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Posts Tagged ‘series’

I’ve been doing some thinking about that Cinderella story potentially set in the same world as DAUGHTER OF THE DISGRACED KING. I think it might be titled DAUGHTER OF THE SECRET MAGE or something similar, if it works.

If it works, this will become a series centered around saving the world–or this corner of it–but not around the same cast of characters. The main characters of DAUGHTER OF THE DISGRACED KING would be only side characters, perhaps mentors, in this book. And so on for, perhaps, three or four books.

Also, I think I may need to reread DAUGHTER OF THE DISGRACED KING before I actually start anything.

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But thinking is all I’m doing right now. I have several things to figure out if I hope to make this work. Also, there is just too much real life stuff going on. I thought March would have to be better than February that way. Sometimes, when you hope for something like that, the universe laughs evilly and sets out to prove you wrong.

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I’ve started writing the prologue to WILD MAGE, the sequel to MAGE STORM.

Mage Storm

I’m not sure yet if this is actually going to resuscitate my enthusiasm for MAGE STORM, but at least it’s writing.

I’m pretty sure what I’ve written so far is going to turn out to be more like an extended outline that I’m going to have to flesh out more, because right now it’s just back story. And if that’s really needed, then at least some of it is going to have to be SHOWN, not TOLD.

But, like I said, at least it’s writing. Maybe it’ll get me out of this writer’s block. Or else, I’ll have to try writing something else entirely. There are other stories waiting in the wings. One of them just has to start scratching at the back of my brain for attention. None of them have done that yet.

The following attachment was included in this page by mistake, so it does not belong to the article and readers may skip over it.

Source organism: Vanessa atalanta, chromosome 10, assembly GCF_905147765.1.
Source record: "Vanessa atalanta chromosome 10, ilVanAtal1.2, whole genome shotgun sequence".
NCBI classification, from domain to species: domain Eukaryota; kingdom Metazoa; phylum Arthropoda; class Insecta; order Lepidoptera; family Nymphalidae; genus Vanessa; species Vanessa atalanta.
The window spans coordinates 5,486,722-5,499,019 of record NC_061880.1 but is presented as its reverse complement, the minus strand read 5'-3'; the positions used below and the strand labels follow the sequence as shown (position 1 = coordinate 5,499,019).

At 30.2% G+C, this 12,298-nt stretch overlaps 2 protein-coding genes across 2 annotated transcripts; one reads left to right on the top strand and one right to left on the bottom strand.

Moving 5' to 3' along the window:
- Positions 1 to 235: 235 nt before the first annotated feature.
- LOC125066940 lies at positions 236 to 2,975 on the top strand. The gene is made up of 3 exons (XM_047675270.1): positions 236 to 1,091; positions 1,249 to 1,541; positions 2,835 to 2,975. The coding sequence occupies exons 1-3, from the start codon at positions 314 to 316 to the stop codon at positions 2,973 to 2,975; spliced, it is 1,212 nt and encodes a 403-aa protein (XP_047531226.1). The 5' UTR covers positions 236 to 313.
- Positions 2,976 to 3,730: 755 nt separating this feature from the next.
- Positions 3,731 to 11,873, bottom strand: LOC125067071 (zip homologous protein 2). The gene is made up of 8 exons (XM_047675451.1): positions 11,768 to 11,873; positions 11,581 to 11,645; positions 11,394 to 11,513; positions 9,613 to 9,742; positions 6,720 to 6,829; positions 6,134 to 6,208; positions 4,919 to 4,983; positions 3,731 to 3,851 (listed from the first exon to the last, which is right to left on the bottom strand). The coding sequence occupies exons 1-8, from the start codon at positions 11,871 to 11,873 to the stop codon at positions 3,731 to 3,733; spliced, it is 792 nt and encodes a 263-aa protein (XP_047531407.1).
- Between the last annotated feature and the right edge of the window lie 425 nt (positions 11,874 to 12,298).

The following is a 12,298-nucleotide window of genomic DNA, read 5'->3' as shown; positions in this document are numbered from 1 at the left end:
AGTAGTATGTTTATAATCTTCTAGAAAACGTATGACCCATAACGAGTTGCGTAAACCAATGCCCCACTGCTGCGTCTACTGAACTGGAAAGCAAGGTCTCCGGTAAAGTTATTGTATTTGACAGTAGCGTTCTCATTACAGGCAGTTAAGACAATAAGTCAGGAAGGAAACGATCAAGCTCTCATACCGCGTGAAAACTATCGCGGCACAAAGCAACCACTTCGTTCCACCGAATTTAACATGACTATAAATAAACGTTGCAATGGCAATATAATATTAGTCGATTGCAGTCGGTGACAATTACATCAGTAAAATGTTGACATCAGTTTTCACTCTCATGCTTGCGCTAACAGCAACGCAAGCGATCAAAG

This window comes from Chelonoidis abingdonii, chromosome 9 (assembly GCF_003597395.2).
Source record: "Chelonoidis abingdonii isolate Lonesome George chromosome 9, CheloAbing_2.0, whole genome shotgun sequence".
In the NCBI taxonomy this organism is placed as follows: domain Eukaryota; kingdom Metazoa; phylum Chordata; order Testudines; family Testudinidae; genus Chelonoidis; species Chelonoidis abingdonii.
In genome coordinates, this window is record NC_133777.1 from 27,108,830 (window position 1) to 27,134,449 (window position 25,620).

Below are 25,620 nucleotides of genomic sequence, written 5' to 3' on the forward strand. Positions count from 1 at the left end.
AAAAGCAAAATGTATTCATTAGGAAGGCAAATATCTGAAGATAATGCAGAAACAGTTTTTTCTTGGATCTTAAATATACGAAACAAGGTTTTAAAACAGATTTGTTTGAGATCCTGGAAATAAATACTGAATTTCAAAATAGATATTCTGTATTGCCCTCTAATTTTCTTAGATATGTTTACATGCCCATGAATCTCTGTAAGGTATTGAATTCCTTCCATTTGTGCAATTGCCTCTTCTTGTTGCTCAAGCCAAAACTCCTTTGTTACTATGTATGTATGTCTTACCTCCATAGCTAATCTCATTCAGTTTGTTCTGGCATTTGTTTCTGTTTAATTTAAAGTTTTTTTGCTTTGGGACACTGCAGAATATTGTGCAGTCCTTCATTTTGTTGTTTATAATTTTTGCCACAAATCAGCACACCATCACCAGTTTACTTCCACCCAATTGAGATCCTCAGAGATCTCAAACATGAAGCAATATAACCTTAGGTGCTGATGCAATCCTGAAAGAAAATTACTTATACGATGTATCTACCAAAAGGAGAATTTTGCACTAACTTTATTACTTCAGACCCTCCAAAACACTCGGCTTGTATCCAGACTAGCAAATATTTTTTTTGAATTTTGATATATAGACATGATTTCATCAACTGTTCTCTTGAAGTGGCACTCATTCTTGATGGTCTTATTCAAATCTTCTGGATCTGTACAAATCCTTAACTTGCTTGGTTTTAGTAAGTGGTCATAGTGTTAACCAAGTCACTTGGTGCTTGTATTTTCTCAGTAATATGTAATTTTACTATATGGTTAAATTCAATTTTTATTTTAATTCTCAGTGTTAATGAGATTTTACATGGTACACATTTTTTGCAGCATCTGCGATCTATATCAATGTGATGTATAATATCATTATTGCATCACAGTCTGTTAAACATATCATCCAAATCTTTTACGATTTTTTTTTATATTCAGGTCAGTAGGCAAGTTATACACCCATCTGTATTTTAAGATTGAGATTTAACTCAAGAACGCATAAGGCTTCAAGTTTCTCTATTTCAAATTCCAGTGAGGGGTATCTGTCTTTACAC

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Different Kinds of Series

As I’ve sorted out how MAGE STORM and it’s sequels are going to work out, I’ve been thinking about the different kinds of series. There are several kinds. And it looks like I’m heading toward writing one (or more) of each. Not that I set out to do that. It’s just sort of the way the stories have fallen out.

The first, most obvious one is the trilogy (or duology, or tetralogy, or septology, or however many books the story needs to complete the arc). In this kind of series, each book tells a story, but together they add up to a bigger story. So, a trilogy (literally “three stories) is actually four stories—each individual book’s story, plus the overarching series story. The J. K. Rowling’s Harry Potter series may be the best example of this.

My DUAL MAGICS series fits this mold.

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A variant of this is a series in which the overarching story is about the world, not the characters. Someday, when I’m going to circle back and turn DAUGHTER OF THE DISGRACED KING into the first of the MAGIC AND POWER series, that’s what this series will be. Different stories, centering on new and different characters (though the earlier characters may well turn up as mentors—or something). In this case, the bigger story will be about saving one corner of that world. The characters in DAUGHTER OF THE DISGRACED KING made a good start on that, but the job’s not done (even though their character arcs are). 

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Then there’s the series that really kind of isn’t a series at all, but one big story told in more than one volume. J. R. R. Tolkien’s Lord of the Rings comes to mind. (I mean, really, I can’t imagine reading that series—great as it is—while it was coming out and having to wait until the last book came out to find out what happened to Frodo and Sam after Shelob’s Lair—and then having to read the whole story of the Battle of the Pelenor Fields all the way up to the Black Gate before the story turned back to let Sam rescue Frodo from the orcs.)

My BECOME series is not quite that bad, but, yeah, you need both books to make up the whole story.